Eradicating poverty a long way from fruition

Empowering Beyond Barriers remains committed to the cause

Darrell Cole
Published on May 23, 2014
Members of Empowering Beyond Barriers, including (from left) Charlotte Ferguson, Jennifer Elliott, Cherlyn Lefler, Colleen Dowe and Heather Wilkes, look over some of the organization’s accomplishments during the organization’s annual meeting on Friday.
Darrell Cole -

A Cumberland County organization remains committed to raising awareness about those living in poverty or facing barriers in their lives.

AMHERST – While significant gains were made in raising awareness about poverty, members of Empowering Beyond Barriers know their work is far from over.

“Empowering Beyond Barriers has an ultimate goal of eradicating poverty, but since we seem to have difficulty meeting that goal we spend a lot of energy creating awareness around poverty in our community, reducing stigma that accompanies poverty, advocating and trying to make life a little easier for those living with poverty or other barriers,” society president Colleen Dowe said during the organization’s annual meeting on Friday.

Dowe added the organization also works to empower people to advocate for themselves, use the resources available to them and look for ways to offer a hand up not a hand out.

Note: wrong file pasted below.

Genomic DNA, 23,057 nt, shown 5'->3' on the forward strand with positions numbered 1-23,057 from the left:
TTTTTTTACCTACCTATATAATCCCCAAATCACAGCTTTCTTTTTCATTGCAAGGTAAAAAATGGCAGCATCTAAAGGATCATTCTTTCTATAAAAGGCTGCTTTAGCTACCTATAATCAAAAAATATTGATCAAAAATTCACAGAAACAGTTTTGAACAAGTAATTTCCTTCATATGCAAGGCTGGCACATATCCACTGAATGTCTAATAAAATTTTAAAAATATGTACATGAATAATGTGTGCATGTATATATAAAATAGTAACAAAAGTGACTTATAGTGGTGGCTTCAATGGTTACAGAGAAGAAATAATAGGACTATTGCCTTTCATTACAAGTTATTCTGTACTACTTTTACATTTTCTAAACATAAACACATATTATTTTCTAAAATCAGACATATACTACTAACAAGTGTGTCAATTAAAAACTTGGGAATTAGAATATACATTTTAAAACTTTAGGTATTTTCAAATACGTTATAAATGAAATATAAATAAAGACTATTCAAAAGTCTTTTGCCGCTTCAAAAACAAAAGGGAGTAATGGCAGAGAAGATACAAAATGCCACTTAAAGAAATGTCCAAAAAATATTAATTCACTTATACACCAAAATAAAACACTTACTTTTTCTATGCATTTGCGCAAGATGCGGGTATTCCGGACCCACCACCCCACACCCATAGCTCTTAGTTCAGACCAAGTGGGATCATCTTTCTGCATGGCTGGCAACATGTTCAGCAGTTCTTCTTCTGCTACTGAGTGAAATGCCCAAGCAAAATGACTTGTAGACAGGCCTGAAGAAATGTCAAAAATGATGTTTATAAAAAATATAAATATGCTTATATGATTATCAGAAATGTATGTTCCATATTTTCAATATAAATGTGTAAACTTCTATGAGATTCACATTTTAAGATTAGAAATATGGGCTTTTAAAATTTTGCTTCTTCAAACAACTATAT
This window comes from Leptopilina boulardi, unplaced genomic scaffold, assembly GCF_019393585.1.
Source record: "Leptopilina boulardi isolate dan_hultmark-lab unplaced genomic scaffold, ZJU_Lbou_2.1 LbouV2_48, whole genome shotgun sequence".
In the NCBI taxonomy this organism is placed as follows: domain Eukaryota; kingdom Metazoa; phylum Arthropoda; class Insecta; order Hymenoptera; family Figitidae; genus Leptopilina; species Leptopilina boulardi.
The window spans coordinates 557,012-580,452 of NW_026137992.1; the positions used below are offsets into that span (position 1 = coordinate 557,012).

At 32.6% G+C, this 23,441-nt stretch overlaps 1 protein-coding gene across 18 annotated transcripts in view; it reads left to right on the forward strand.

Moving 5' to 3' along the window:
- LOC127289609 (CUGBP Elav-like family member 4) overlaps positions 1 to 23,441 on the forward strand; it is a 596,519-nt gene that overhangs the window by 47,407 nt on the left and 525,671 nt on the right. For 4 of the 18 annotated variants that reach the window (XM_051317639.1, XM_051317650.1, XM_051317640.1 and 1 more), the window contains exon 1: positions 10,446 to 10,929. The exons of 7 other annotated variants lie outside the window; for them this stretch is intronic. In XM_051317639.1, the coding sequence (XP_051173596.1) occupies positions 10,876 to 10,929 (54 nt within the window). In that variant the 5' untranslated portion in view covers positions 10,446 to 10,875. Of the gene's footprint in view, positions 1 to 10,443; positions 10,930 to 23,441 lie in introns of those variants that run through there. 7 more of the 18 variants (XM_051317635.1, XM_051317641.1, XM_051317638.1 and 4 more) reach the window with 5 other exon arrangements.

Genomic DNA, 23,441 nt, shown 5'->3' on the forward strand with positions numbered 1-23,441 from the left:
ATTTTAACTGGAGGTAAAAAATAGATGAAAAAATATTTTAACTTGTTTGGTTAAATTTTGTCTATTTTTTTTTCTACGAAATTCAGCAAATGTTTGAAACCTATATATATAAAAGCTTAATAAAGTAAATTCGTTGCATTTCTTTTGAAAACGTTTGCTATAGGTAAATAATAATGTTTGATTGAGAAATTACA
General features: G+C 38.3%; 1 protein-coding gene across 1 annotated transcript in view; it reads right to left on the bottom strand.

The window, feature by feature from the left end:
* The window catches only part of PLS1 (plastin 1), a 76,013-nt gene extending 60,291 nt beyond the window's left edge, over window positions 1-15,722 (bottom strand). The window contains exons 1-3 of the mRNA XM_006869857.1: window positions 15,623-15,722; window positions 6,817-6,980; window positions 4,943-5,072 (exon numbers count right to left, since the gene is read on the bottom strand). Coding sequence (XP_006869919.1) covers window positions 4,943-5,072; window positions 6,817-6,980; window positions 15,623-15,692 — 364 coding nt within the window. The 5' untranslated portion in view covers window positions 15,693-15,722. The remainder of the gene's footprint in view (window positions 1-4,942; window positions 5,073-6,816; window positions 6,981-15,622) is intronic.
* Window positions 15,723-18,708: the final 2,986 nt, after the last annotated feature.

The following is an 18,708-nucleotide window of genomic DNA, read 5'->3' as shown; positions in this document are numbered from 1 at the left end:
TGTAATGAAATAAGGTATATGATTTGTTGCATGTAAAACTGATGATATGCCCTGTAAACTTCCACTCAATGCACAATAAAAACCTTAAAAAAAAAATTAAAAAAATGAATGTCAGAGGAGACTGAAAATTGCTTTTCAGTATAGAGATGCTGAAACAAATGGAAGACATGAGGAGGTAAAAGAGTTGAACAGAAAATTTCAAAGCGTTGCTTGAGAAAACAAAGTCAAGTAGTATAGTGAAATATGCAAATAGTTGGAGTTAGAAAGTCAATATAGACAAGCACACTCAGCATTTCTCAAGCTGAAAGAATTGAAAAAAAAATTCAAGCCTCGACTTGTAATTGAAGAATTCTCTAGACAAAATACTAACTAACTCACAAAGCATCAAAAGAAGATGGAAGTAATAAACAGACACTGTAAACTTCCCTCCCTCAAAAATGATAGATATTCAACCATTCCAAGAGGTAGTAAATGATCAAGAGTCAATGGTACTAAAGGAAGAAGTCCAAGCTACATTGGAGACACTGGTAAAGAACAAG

The past year saw Empowering Beyond Barriers hold its fourth Pumpkins for Poverty event last fall and its third Imagine No Hunger event at First Baptist Church in November.

The largest project, the fifth Coats for Cumberland, was a huge success and continued to grow.

Dowe said homelessness has become a focus of Empowering Beyond Barriers.

“Last year our AGM focused on the reality of homelessness in Cumberland County, and from there housing has become one of our primary focuses,” Dowe said. “As we continued having conversations we realized dealing with homelessness was much more than emergency housing. To have an impact on homelessness we had to also consider affordable housing and safe housing.”

The group hosted three meetings on the subject including a July meeting with community partners to discuss housing concerns in the county, a meeting in September to discuss landlord-tenant rights and responsibilities and a meeting in February with representatives from the affordable housing association.

While some people may not think there is poverty in Canada, when compared to the Third World, Dowe said the organization must continue to raise awareness of the plight of those living at or below the poverty line.

She said statistics show child poverty rates have barely moved since 2006, while four million people in Canada used a foodbank in 2012 (1.15 million of these were children). Also, the 2013 Report Card on Child and Family Poverty showed 29,000 children living in poverty, while Nova Scotia has the fifth highest poverty rate in Canada.

Twitter: @ADNdarrell